Too often our impressions of the Middle East are confined to panicky news bulletins, angry diatribes or gloomy editorials which is why David Harriman’s Of Biblical Proportions series is so successful. Slowing everything down he shows us different sides of the Holy Land, not so much challenging conventions as quietly but firmly suggesting we think in a more nuanced way about this quickly characterised region.
Stillness and solitude is a recurring theme in his accomplished portfolio, particularly in his series The Rust Belt which shows David’s incredible eye for the right shot is applicable across very different environments.
- Brian Griffin's haunting new photography book documents paths that led to the Holocaust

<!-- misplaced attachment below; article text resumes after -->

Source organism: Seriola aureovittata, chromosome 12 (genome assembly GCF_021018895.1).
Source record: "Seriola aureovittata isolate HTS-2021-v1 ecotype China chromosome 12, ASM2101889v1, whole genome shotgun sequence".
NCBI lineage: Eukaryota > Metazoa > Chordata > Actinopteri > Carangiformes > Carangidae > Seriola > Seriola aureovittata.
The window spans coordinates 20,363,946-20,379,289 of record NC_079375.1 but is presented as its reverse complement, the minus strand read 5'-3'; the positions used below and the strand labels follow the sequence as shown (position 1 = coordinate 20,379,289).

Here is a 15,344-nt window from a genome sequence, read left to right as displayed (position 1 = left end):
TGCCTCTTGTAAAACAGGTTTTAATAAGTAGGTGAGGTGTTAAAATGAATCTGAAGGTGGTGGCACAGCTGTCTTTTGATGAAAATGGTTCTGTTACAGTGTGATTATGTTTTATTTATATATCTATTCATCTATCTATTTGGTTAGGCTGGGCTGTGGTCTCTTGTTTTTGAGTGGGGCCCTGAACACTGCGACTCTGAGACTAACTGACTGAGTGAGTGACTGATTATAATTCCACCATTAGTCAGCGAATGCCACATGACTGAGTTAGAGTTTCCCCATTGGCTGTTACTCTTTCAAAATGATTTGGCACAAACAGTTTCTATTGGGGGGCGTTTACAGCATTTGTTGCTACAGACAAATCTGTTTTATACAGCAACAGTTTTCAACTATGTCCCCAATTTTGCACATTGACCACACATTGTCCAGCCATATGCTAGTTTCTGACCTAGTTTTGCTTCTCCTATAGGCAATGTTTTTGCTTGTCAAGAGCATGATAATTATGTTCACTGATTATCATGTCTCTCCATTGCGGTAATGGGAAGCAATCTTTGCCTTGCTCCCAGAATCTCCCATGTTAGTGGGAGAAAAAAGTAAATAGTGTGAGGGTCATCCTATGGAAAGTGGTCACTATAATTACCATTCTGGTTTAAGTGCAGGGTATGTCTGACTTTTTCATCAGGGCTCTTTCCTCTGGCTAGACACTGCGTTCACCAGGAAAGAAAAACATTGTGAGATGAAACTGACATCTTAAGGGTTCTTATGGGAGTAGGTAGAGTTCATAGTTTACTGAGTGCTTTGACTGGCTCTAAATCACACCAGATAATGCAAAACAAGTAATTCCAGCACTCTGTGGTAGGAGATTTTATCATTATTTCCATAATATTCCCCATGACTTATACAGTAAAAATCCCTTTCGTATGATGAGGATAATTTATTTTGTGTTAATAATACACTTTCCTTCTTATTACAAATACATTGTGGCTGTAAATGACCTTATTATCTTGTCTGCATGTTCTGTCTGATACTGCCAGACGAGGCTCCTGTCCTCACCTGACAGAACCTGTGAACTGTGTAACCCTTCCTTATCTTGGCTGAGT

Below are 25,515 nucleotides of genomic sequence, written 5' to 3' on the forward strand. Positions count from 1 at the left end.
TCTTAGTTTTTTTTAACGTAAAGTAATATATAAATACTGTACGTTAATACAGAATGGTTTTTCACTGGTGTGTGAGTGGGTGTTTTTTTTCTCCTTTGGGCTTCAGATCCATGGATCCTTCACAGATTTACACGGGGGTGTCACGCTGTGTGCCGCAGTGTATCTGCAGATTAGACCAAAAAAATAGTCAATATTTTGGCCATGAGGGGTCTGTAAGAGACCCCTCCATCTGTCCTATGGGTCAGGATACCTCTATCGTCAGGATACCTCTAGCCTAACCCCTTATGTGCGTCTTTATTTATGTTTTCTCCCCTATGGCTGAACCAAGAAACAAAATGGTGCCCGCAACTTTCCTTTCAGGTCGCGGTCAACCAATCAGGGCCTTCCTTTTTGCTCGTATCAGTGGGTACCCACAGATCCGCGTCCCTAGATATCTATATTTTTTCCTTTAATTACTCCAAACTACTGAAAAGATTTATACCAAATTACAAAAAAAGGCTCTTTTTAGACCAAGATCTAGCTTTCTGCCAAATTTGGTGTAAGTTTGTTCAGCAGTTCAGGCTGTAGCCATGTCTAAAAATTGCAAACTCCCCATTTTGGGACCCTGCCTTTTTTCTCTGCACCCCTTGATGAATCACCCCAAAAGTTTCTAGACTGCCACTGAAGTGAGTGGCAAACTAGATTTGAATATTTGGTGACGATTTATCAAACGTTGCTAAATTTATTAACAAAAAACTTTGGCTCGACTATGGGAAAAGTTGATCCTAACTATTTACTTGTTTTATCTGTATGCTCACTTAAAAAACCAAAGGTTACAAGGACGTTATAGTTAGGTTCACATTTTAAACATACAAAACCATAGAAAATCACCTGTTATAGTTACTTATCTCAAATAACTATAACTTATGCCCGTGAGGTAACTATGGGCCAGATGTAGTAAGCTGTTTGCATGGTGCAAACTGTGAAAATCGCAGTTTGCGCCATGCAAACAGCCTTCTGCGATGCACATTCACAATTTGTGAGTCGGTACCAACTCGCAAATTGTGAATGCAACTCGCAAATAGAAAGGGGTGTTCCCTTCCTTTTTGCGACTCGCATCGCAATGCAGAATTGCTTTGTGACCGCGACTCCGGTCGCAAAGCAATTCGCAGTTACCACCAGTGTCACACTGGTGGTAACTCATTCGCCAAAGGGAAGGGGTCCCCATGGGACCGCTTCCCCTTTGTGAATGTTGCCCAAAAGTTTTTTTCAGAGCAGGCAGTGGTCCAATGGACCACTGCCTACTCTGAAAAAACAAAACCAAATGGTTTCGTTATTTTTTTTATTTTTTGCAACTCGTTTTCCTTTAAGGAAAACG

- Japanese designer Tadashi Ueda is back with some ambiguously playful posters
- Great design redressing scuzzy skate aesthetics for new totally rad boardsports mag
- Eric Shaw's abstract looped paintings start as digital sketches
- The Midlands folk who celebrate all-things American, shot beautifully by Tom Martin
- Matthew Brooks documents the eerie homes of mid-century Italian-Canadian immigrants
- A mind full of filthy ideas and creative brilliance: we visit Malika Favre
- The bizarre, twilight world of Berlin-based photographer Maxime Ballesteros
- Wieden + Kennedy Amsterdam and Colophon create typeface that works with the Earth's tilt
- The Anonymous Sex Journal is back, and this issue is all about wanking
- 12-year-old accidentally punches a hole $1.5 million painting
- Ely Dagher’s hypnotic and erotic animated vignettes for Model 86’s EP (NSFW)